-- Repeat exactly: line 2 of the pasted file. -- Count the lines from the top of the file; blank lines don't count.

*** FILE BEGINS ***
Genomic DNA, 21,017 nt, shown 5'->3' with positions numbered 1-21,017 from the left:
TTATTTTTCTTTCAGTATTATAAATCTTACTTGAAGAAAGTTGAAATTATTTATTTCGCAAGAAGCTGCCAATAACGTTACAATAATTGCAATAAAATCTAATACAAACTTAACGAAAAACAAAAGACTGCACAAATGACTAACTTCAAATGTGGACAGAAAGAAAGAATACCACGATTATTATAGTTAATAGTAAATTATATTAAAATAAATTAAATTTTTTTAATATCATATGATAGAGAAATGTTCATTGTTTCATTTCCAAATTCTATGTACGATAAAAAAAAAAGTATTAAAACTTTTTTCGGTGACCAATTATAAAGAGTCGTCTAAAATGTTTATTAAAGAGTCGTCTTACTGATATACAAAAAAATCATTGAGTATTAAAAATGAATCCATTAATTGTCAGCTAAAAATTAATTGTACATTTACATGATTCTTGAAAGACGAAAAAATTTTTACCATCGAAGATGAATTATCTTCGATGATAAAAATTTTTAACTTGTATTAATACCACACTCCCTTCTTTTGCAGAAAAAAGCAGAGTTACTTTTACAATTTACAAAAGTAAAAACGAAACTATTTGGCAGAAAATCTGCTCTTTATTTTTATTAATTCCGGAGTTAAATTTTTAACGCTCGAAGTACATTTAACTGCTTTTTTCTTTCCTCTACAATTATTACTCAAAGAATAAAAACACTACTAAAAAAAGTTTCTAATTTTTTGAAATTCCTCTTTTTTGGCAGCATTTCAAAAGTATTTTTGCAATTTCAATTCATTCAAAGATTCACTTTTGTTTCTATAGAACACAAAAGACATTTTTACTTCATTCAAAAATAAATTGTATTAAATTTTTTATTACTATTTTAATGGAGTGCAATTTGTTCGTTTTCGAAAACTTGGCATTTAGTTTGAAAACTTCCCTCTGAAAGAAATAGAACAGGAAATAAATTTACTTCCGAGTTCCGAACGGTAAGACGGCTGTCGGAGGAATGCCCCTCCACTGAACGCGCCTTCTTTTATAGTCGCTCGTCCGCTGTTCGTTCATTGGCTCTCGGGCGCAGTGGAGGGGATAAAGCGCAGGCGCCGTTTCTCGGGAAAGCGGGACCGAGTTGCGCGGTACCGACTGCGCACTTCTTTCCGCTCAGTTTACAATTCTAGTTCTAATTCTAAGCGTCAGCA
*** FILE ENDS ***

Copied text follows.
TTATTTTTCTTTCAGTATTATAAATCTTACTTGAAGAAAGTTGAAATTATTTATTTCGCAAGAAGCTGCCAATAACGTTACAATAATTGCAATAAAATCTAATACAAACTTAACGAAAAACAAAAGACTGCACAAATGACTAACTTCAAATGTGGACAGAAAGAAAGAATACCACGATTATTATAGTTAATAGTAAATTATATTAAAATAAATTAAATTTTTTTAATATCATATGATAGAGAAATGTTCATTGTTTCATTTCCAAATTCTATGTACGATAAAAAAAAAAGTATTAAAACTTTTTTCGGTGACCAATTATAAAGAGTCGTCTAAAATGTTTATTAAAGAGTCGTCTTACTGATATACAAAAAAATCATTGAGTATTAAAAATGAATCCATTAATTGTCAGCTAAAAATTAATTGTACATTTACATGATTCTTGAAAGACGAAAAAATTTTTACCATCGAAGATGAATTATCTTCGATGATAAAAATTTTTAACTTGTATTAATACCACACTCCCTTCTTTTGCAGAAAAAAGCAGAGTTACTTTTACAATTTACAAAAGTAAAAACGAAACTATTTGGCAGAAAATCTGCTCTTTATTTTTATTAATTCCGGAGTTAAATTTTTAACGCTCGAAGTACATTTAACTGCTTTTTTCTTTCCTCTACAATTATTACTCAAAGAATAAAAACACTACTAAAAAAAGTTTCTAATTTTTTGAAATTCCTCTTTTTTGGCAGCATTTCAAAAGTATTTTTGCAATTTCAATTCATTCAAAGATTCACTTTTGTTTCTATAGAACACAAAAGACATTTTTACTTCATTCAAAAATAAATTGTATTAAATTTTTTATTACTATTTTAATGGAGTGCAATTTGTTCGTTTTCGAAAACTTGGCATTTAGTTTGAAAACTTCCCTCTGAAAGAAATAGAACAGGAAATAAATTTACTTCCGAGTTCCGAACGGTAAGACGGCTGTCGGAGGAATGCCCCTCCACTGAACGCGCCTTCTTTTATAGTCGCTCGTCCGCTGTTCGTTCATTGGCTCTCGGGCGCAGTGGAGGGGATAAAGCGCAGGCGCCGTTTCTCGGGAAAGCGGGACCGAGTTGCGCGGTACCGACTGCGCACTTCTTTCCGCTCAGTTTACAATTCTAGTTCTAATTCTAAGCGTCAGCA